Then these aren't the contractors that you want to use. The ones you do will do both, and will give you a detailed bid more suited to the individual job rather than a boilerplate estimate based off of a generic roof. They may also be higher priced than these guys, as it sounds like they aren't including necessary portions of the job deliberately to make the bid seem low.

    Bookmark   October 30, 2013 at 10:00AM
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Fori is not pleased

Decking. That's the word I needed. Where I am (1950s CA), there's no decking under the shakes so you have to add on that expense when converting.

    Bookmark   October 30, 2013 at 3:36PM
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nosoccermom

OK, so for a complete and as accurate as possible estimate, I need:
Inspection of soffits and fascia (is this something they can do ahead of time, or something that only shows up once the shingles have been removed --- when I have no choice to agree to everything?
Establishing whether there's decking/sheathing or not underneath.

In both cases: How much the cost will be.

    Bookmark   October 30, 2013 at 4:32PM
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David

The fascia should be inspected if you have the gutters replaced. It shouldn't cost too much to have the gutters done along with the roof. The soffit can be looked at ahead of time.

Decking is typically used for most roofs today and the presence of it under the existing roof is quite obvious when looking at the the underside of the roof in the attic.

The cost depends more on the labor costs at your location than the materials.

A composition shingle roof will increase the attic temperature and probably also that for the internal living area.

    Bookmark   October 31, 2013 at 9:55PM
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nosoccermom

I now established that I do have decking underneath.

So, I'll ask them to inspect the soffit ahead of time.

And also give me an estimate for gutter replacement.

Increased internal temperature is an issue since there's already a problem with less airflow in one of the bedrooms (i.e. cold in winter, hot in the summer).

I'm pretty sure that labor cost in my area is at a premium.....

    Bookmark   November 1, 2013 at 10:02AM
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David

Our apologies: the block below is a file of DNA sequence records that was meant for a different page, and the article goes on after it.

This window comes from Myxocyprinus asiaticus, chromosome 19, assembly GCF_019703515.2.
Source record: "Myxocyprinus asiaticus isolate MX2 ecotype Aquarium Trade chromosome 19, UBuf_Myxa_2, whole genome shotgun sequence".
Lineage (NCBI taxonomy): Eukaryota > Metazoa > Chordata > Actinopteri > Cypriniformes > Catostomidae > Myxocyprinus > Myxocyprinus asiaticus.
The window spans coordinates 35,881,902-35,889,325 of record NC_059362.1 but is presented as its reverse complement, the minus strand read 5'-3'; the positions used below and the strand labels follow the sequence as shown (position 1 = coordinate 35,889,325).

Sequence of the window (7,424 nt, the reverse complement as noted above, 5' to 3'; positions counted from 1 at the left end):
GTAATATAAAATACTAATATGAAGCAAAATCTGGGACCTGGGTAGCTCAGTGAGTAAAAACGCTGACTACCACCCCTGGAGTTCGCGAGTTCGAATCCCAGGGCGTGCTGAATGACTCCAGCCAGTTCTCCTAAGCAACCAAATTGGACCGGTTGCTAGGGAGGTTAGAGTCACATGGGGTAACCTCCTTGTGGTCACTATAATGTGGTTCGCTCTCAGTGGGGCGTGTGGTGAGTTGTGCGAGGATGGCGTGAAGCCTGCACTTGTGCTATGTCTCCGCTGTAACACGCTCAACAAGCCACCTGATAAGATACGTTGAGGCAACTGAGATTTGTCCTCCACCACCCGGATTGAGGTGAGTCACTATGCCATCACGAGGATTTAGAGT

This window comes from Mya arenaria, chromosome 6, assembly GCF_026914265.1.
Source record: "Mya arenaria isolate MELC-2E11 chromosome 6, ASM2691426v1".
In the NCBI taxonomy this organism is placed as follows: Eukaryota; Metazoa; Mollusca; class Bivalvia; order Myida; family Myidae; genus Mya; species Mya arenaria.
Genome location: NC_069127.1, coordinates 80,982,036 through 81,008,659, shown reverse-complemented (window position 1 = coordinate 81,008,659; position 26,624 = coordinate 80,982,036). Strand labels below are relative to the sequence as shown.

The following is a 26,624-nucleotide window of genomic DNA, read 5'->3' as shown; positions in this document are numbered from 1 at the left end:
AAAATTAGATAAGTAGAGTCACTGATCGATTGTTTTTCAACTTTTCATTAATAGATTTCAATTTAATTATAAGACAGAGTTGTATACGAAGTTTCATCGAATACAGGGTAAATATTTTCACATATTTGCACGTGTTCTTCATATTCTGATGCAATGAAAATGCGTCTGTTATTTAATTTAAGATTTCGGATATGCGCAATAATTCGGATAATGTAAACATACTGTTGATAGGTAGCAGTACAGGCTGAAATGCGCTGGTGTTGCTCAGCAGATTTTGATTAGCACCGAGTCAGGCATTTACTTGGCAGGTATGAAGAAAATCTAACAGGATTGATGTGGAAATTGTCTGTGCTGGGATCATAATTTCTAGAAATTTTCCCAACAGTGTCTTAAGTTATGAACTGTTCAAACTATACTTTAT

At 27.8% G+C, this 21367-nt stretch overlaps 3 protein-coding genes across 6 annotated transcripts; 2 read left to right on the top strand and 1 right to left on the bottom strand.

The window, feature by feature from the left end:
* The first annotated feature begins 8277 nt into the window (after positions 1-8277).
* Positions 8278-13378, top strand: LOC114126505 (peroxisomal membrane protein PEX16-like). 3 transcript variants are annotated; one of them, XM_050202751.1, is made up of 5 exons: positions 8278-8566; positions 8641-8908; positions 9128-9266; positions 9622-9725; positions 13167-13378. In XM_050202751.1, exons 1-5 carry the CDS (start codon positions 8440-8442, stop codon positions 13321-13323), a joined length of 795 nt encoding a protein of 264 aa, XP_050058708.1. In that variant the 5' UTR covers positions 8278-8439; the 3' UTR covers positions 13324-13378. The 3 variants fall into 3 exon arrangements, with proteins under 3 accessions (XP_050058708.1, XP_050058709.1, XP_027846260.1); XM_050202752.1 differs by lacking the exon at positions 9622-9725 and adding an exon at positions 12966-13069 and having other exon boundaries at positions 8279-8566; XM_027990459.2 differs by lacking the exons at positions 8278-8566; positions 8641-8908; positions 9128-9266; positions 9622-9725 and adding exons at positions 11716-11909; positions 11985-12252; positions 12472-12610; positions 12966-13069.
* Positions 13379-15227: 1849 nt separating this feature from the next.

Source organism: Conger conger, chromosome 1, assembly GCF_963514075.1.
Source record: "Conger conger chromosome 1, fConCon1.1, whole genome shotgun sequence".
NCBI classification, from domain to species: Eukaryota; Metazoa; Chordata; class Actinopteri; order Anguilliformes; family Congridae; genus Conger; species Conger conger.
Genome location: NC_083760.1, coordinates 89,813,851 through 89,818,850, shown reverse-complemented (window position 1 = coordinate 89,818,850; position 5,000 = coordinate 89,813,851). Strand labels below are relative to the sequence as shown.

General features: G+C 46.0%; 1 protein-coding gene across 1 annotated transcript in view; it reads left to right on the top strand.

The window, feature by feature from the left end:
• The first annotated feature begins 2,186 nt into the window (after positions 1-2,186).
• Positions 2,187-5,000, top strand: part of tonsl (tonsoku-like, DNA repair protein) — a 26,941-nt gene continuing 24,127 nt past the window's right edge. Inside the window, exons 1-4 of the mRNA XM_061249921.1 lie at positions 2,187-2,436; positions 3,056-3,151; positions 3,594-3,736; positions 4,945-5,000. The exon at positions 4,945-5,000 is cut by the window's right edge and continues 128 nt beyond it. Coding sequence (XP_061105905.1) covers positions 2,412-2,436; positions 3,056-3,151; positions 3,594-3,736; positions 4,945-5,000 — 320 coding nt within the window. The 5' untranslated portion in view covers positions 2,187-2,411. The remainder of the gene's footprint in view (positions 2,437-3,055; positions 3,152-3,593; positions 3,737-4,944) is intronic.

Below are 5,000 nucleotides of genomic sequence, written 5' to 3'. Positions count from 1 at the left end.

Then, you'd have to consider different roofing material. For example- metal, concrete, plastic composite, ...

Composition shingle roofs are essentially tar soaked mats covered with stone granules. The tar absorbs and retains heat far more than alternate materials.

There are coatings that are available that do reflect more heat.

Here is a link that might be useful: Roofing materials

    Bookmark   November 1, 2013 at 11:04AM
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PRO
Sophie Wheeler

The problem in your bedroom is most likely due to an insulation issue rather than an air flow issue. Would the bedroom happen to be over an unHVAC'd area like a garage for instance? When you were up in the attic, did you get a chance to see how deep the insulation is?

    Bookmark   November 1, 2013 at 1:48PM
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nosoccermom

The problem in the bedroom has been from Day 1; there's very little air coming out of the two registers. And yes, insulation may be an issue because the room is kind of extending, i..e three outside walls.

I've been getting estimates for roof replacement, and they are all over the place, using Certainteed Landmark TL or Pro roof shingles.

Do I want a roof ventilation system (on the ridge)?

    Bookmark   November 1, 2013 at 3:53PM
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David

Since you had a ridge vent system, stick with it as that is the most efficient and weather proof passive venting available

    Bookmark   November 1, 2013 at 11:35PM
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nosoccermom

I was told that I didn't have a ridge vent system...

    Bookmark   November 2, 2013 at 4:26PM
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millworkman

Cedar shingle roof's breathe through expansion and contraction and the shingle lathe. A asphalt shingle roof will need to rely on a ridge vent and soffit vent system so you should definitely use a ridge vent.

    Bookmark   November 2, 2013 at 9:23PM
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nosoccermom

Thanks for all the info.
Now, the next question is how come my estimates so far vary by 50% for as far as I can tell the same work with the same material?

    Bookmark   November 3, 2013 at 9:48AM
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zagut

You have a roof covering that doesn't last very long.

Replace with the same you get the same.

Go with asphalt and lower your expense.

Real cedar shakes are nice but they aren't worth it.

Why do your estimates vary???

Think "Quality" of workmanship.

    Bookmark   November 3, 2013 at 4:55PM
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nosoccermom

How do I evaluate the estimates that vary from 5K-9K with basically identical material?
And how do I evaluate if one roofer says that he can do it on one day, the other says it'll take three days?
House is a 2-story, about 45x28 feet, normal slope.

    Bookmark   November 7, 2013 at 10:47AM